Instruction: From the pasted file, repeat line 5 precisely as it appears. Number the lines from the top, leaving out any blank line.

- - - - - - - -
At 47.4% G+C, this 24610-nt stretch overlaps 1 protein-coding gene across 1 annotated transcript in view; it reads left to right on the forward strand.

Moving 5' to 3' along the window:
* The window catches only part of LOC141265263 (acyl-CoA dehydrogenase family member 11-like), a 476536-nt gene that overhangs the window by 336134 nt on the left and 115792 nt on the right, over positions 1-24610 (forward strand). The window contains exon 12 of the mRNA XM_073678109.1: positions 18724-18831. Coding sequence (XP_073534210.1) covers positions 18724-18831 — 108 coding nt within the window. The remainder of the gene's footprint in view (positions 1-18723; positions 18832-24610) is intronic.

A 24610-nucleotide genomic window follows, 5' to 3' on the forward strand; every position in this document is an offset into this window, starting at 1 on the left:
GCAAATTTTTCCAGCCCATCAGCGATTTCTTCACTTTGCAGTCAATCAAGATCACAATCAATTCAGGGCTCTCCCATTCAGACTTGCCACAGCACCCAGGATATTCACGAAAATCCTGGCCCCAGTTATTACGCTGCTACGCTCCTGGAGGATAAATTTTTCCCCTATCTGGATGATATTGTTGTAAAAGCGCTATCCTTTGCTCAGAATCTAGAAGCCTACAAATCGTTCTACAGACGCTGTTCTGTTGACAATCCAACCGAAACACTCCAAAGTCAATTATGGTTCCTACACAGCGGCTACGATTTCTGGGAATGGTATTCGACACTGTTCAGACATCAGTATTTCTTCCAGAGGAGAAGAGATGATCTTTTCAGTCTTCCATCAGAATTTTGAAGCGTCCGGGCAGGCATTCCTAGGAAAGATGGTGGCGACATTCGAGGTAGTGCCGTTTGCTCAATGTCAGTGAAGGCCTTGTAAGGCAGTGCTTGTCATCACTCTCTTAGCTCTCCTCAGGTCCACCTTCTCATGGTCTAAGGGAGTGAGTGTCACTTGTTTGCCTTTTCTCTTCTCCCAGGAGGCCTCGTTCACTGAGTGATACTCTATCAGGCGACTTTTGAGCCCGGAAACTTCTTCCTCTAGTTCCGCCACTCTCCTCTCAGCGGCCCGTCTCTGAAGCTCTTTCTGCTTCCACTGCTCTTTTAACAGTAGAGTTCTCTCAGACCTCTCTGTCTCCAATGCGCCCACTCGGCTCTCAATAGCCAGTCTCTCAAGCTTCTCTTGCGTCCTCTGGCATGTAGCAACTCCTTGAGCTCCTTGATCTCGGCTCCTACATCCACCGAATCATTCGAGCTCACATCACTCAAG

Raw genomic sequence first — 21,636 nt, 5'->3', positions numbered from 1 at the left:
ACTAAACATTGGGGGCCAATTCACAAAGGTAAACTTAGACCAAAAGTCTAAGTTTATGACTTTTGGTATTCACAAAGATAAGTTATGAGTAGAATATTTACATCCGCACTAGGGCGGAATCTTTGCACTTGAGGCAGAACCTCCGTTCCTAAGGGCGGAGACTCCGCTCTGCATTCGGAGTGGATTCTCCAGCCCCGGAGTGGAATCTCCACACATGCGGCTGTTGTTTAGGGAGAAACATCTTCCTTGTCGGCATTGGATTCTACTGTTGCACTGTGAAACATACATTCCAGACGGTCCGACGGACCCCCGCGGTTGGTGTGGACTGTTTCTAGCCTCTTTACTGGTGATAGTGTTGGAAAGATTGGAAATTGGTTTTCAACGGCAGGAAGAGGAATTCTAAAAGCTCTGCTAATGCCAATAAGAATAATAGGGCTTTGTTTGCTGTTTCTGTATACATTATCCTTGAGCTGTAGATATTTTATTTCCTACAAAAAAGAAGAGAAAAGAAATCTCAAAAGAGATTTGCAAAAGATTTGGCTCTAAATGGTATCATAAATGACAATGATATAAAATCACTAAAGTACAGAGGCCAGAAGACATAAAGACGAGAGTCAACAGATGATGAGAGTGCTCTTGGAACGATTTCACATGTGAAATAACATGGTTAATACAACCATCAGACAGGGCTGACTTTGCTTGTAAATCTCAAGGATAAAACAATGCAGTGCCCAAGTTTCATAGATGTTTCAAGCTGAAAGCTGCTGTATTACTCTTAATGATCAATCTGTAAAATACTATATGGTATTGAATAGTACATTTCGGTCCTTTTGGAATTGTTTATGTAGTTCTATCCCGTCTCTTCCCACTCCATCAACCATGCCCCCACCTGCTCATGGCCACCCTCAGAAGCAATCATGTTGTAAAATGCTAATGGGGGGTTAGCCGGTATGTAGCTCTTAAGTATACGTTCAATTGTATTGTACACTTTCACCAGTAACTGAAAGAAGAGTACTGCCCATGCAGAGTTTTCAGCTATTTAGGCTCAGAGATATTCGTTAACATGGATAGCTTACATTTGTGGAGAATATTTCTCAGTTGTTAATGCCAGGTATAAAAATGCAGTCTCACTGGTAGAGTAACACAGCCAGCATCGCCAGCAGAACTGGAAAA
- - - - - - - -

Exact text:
GCAAATTTTTCCAGCCCATCAGCGATTTCTTCACTTTGCAGTCAATCAAGATCACAATCAATTCAGGGCTCTCCCATTCAGACTTGCCACAGCACCCAGGATATTCACGAAAATCCTGGCCCCAGTTATTACGCTGCTACGCTCCTGGAGGATAAATTTTTCCCCTATCTGGATGATATTGTTGTAAAAGCGCTATCCTTTGCTCAGAATCTAGAAGCCTACAAATCGTTCTACAGACGCTGTTCTGTTGACAATCCAACCGAAACACTCCAAAGTCAATTATGGTTCCTACACAGCGGCTACGATTTCTGGGAATGGTATTCGACACTGTTCAGACATCAGTATTTCTTCCAGAGGAGAAGAGATGATCTTTTCAGTCTTCCATCAGAATTTTGAAGCGTCCGGGCAGGCATTCCTAGGAAAGATGGTGGCGACATTCGAGGTAGTGCCGTTTGCTCAATGTCAGTGAAGGCCTTGTAAGGCAGTGCTTGTCATCACTCTCTTAGCTCTCCTCAGGTCCACCTTCTCATGGTCTAAGGGAGTGAGTGTCACTTGTTTGCCTTTTCTCTTCTCCCAGGAGGCCTCGTTCACTGAGTGATACTCTATCAGGCGACTTTTGAGCCCGGAAACTTCTTCCTCTAGTTCCGCCACTCTCCTCTCAGCGGCCCGTCTCTGAAGCTCTTTCTGCTTCCACTGCTCTTTTAACAGTAGAGTTCTCTCAGACCTCTCTGTCTCCAATGCGCCCACTCGGCTCTCAATAGCCAGTCTCTCAAGCTTCTCTTGCGTCCTCTGGCATGTAGCAACTCCTTGAGCTCCTTGATCTCGGCTCCTACATCCACCGAATCATTCGAGCTCACATCACTCAAG